On Being Functionally Illiterate…in France
I’ve said it before and it’s probably obvious yet still bears repeating: I love books. I love their weight and their heft, I love their smell and the sound their spines make when you open them and I love the promise inherent in their very being. So it was a special sort of torture for me to spend ten days in France, surrounding by books, and not be able to read a single one. Not even my own.
I only visited a handful of French bookstores but I was struck, at every one, by how bright they are. The spine of a French book—that is, a book produced by the French publishing industry–is, for the most part, a white thing, unadorned by the sort of graphic flourishes we in America are accustomed to. This makes the effect of walking into a French bookstore akin to walking into a cool room. Something Kubrickian, maybe, like the strange rooms Keir Dullea walks through before meeting the Star Child only without all the menace, or the Korova Milk Bar without any of that off-putting sexual weirdness. At any rate, I found the interiors of French bookstores welcoming enough though serious and, yes, a little intimidating.
But the French booksellers . . . Ah! The French booksellers were warm and vibrant, excited by books and pleased to see me and (rightfully) proud of their shelves. They were generous to a fault—each and every one—and the breadth of their knowledge and passion were apparent with every word. In France, booksellers take classes on how to sell books—special training and education—and the way they speak about literature was like nothing I’d ever experienced before. I couldn’t really keep up—though I enjoyed trying to—and, more than once, I wondered who the hell I thought I was, making appearances in these cool, beautiful rooms and having so little to say that could add anything to anything at all.
But, even for all that, even for being functionally illiterate in their country, the French treated me like a visiting dignitary. In beautiful Aubenas, at Le Grand Café Français, the owner, Maxime, gave me a copy of the French edition of Cormac McCarthy’s Blood Meridian (or, as the French have it, Méridien de sang)because I mentioned I collect them (now have three) while his partner, Alice, invited us into their home to show off her newborn kittens. In Aix-en-Provence, the owners of Librairie Goulard took me on a walking tour of the old city and pointed out the old advertising on the sides of the buildings, brass pigs, and the secret sexual symbology hidden in the wrought iron-grill work of long-closed brothels.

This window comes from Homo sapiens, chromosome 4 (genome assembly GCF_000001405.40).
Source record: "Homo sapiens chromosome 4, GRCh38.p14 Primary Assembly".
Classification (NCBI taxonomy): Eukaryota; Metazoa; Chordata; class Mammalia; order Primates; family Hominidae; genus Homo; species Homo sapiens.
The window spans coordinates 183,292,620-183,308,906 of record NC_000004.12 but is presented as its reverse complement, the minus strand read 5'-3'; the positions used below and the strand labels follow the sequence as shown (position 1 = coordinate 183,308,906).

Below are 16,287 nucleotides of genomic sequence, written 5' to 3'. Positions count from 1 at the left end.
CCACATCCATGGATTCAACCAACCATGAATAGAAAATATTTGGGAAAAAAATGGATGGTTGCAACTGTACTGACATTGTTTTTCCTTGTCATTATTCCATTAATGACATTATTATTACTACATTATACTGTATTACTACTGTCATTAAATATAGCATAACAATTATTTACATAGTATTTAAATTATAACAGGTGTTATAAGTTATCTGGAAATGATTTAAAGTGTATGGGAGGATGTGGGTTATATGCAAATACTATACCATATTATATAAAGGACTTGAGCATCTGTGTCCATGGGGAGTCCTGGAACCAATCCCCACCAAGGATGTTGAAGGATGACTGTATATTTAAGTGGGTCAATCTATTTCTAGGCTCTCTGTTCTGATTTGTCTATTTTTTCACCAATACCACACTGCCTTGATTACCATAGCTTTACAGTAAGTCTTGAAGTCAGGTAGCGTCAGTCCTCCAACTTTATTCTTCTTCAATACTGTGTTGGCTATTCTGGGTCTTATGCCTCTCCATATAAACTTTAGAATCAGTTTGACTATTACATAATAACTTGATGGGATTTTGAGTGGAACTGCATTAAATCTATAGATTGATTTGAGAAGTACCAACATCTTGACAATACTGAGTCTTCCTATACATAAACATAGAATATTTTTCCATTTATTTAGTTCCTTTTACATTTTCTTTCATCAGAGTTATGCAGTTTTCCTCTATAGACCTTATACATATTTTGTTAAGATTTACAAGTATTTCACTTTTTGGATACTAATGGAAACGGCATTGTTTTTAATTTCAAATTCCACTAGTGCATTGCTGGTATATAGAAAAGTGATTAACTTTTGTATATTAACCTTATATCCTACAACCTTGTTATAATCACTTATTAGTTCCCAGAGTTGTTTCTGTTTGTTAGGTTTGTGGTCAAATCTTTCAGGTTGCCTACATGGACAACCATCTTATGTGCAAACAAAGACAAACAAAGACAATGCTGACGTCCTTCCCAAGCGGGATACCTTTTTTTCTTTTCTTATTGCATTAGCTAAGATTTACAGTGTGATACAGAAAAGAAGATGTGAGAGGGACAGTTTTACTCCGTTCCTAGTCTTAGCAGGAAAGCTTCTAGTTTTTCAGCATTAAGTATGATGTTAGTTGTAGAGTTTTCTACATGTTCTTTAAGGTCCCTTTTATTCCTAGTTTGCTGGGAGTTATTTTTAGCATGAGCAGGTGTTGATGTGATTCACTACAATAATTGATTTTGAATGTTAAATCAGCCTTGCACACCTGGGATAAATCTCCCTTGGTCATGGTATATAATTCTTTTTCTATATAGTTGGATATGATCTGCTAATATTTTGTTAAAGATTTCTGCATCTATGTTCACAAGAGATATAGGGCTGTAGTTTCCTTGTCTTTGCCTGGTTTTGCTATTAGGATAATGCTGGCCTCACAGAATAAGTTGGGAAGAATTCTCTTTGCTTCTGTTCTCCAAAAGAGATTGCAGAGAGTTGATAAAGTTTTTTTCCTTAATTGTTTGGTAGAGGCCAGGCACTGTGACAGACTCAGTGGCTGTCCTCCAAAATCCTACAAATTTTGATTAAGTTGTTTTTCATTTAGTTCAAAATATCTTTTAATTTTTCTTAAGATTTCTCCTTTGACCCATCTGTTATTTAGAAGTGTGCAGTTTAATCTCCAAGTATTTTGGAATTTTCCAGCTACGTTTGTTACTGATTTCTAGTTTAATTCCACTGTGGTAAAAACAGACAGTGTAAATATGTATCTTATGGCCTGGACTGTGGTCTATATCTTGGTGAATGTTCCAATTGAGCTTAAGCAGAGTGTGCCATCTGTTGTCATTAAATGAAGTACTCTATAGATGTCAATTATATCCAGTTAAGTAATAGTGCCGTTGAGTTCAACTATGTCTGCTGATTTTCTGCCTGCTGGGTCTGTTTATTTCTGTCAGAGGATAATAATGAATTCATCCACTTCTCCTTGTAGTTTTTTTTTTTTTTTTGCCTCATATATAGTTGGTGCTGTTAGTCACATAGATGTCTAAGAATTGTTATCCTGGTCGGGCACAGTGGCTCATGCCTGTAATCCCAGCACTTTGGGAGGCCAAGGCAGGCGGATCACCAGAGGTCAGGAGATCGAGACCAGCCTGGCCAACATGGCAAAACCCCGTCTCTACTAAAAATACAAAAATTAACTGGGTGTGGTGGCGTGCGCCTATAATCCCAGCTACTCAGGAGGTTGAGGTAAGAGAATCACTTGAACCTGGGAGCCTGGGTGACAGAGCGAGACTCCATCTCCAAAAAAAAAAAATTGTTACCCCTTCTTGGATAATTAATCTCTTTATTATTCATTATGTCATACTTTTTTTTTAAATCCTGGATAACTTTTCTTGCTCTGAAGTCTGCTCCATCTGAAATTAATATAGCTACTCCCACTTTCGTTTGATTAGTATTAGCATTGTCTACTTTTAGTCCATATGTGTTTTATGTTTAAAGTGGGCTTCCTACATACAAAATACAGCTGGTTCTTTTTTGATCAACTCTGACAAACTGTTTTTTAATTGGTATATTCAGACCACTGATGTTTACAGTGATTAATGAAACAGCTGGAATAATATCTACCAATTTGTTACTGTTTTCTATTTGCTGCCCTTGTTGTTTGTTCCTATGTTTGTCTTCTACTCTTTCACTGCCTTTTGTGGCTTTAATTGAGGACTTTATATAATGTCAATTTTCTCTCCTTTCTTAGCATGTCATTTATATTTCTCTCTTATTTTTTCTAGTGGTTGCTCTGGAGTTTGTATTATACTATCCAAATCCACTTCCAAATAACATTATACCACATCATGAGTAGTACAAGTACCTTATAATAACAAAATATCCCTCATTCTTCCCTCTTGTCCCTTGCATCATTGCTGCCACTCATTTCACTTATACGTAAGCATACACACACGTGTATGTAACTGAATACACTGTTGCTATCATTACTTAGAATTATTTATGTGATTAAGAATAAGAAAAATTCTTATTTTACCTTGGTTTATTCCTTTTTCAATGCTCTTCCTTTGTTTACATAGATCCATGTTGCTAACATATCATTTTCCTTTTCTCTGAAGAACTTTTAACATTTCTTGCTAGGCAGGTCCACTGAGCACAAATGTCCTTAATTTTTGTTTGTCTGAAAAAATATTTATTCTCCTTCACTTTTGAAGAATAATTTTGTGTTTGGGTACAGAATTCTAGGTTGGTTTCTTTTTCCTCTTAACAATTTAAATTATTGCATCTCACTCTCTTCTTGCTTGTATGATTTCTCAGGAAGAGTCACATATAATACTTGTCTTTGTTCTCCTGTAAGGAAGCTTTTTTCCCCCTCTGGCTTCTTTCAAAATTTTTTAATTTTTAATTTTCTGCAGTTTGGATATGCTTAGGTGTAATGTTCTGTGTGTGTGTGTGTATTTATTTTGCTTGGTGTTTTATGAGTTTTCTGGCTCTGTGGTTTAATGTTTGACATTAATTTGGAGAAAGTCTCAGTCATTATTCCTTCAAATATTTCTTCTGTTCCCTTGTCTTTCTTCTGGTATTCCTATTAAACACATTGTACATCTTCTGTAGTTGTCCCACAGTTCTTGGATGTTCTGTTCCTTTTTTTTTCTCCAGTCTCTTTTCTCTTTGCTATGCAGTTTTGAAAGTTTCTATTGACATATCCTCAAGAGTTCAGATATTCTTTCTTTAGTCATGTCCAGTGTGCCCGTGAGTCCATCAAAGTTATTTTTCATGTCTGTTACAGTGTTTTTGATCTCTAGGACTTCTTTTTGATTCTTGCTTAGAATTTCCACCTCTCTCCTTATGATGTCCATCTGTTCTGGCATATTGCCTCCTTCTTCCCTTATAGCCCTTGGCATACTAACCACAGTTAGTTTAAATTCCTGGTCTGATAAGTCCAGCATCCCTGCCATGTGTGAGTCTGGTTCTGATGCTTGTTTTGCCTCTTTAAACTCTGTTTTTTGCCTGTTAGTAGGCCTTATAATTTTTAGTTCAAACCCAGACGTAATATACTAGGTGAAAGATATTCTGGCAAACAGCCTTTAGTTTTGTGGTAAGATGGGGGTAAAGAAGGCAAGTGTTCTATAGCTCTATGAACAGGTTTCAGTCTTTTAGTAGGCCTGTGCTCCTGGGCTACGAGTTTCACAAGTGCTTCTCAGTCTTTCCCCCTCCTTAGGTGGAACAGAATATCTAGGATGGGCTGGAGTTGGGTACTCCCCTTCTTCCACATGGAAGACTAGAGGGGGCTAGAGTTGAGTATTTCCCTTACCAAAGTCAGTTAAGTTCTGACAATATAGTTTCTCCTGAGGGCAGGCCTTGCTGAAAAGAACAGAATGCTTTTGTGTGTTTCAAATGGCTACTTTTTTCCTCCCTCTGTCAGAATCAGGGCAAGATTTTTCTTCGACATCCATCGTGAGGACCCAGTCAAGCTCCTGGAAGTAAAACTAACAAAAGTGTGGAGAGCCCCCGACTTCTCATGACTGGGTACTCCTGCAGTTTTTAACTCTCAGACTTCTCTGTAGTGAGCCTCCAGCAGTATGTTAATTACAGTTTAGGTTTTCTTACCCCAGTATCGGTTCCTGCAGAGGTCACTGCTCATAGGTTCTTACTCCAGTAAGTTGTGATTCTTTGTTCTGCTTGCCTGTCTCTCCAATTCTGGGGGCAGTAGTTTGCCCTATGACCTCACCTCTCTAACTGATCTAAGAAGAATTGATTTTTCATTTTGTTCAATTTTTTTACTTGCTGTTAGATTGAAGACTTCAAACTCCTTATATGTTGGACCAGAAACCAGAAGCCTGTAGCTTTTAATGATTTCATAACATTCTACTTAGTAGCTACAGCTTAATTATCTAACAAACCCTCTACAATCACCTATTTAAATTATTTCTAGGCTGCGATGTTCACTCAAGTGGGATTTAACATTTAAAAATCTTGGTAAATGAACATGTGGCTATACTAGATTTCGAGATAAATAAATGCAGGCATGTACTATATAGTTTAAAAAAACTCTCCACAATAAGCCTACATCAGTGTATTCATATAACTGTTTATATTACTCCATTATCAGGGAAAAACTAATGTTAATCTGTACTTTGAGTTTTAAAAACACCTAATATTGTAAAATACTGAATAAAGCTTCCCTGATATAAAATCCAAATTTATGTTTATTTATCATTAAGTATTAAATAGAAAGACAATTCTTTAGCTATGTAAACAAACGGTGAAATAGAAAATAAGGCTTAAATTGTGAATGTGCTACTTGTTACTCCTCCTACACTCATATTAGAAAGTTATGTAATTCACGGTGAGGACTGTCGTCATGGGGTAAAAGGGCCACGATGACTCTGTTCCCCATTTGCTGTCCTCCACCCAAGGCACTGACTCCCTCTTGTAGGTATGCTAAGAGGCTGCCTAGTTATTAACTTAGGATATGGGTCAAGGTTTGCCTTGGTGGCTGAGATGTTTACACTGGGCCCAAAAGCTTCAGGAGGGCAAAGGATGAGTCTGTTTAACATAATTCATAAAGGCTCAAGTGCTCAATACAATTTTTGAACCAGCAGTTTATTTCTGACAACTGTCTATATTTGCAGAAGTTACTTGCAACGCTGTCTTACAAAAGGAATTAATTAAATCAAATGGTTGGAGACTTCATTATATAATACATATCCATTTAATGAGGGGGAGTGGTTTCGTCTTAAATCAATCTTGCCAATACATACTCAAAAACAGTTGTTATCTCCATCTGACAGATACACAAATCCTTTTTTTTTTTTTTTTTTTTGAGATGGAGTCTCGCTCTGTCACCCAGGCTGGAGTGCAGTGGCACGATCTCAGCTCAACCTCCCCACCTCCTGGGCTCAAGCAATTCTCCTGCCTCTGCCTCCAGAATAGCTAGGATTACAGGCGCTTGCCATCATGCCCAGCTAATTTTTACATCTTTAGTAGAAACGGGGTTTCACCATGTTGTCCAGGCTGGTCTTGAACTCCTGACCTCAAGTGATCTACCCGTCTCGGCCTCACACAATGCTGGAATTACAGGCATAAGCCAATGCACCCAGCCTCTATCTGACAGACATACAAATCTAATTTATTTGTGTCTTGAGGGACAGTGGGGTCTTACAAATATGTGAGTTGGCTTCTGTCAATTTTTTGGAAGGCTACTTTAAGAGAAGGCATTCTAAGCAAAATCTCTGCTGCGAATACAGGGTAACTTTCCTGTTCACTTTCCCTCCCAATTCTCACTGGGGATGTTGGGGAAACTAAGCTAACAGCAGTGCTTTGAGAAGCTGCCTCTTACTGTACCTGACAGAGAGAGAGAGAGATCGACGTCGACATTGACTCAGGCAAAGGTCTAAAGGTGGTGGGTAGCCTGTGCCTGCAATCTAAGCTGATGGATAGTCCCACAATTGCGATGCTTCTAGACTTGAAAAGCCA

Christian, owner of La Librairie Nouvelle in Voiron, gifted me a cd of funky, French blues and one of some even better jazz and his co-presenter, Sophie, read a section from Wilderness that, even though I couldn’t understand a bit of it, sounded as lovely as music. And in Vienne, Alain, co-owner of Libraire Lucioles showed off the city’s ancient Roman ruins—temples, walls, and a little stretch of one of the Roman roads that once stitched together an empire—while his partner, Renaud, grinned appreciatively when I chose KISS’s “God of Thunder” during my radio interview then turned me on to Stanislaw Lem which I’m pretty sure I’ll be forever grateful for. Finally, in Lyon, Ivan, the owner of L’esprit Livre, treated me to not only a lovely tour of the city but some excellent conversation (and more good leads for future reading) on Napoleon, the Battle of Austerlitz, and the tactics of the times as well as an excellent meal which included a bowl of seasoned fat.
At every stop along the way, while I was fretting and nervous about what I was supposed to be doing and how not to come off like an ass, I was treated to kindnesses unlooked-for, excellent food, marvelous shelves of beautiful books, and kindred spirits who seemed to love books in the same ways I do . . . though, of course, they could actually read them.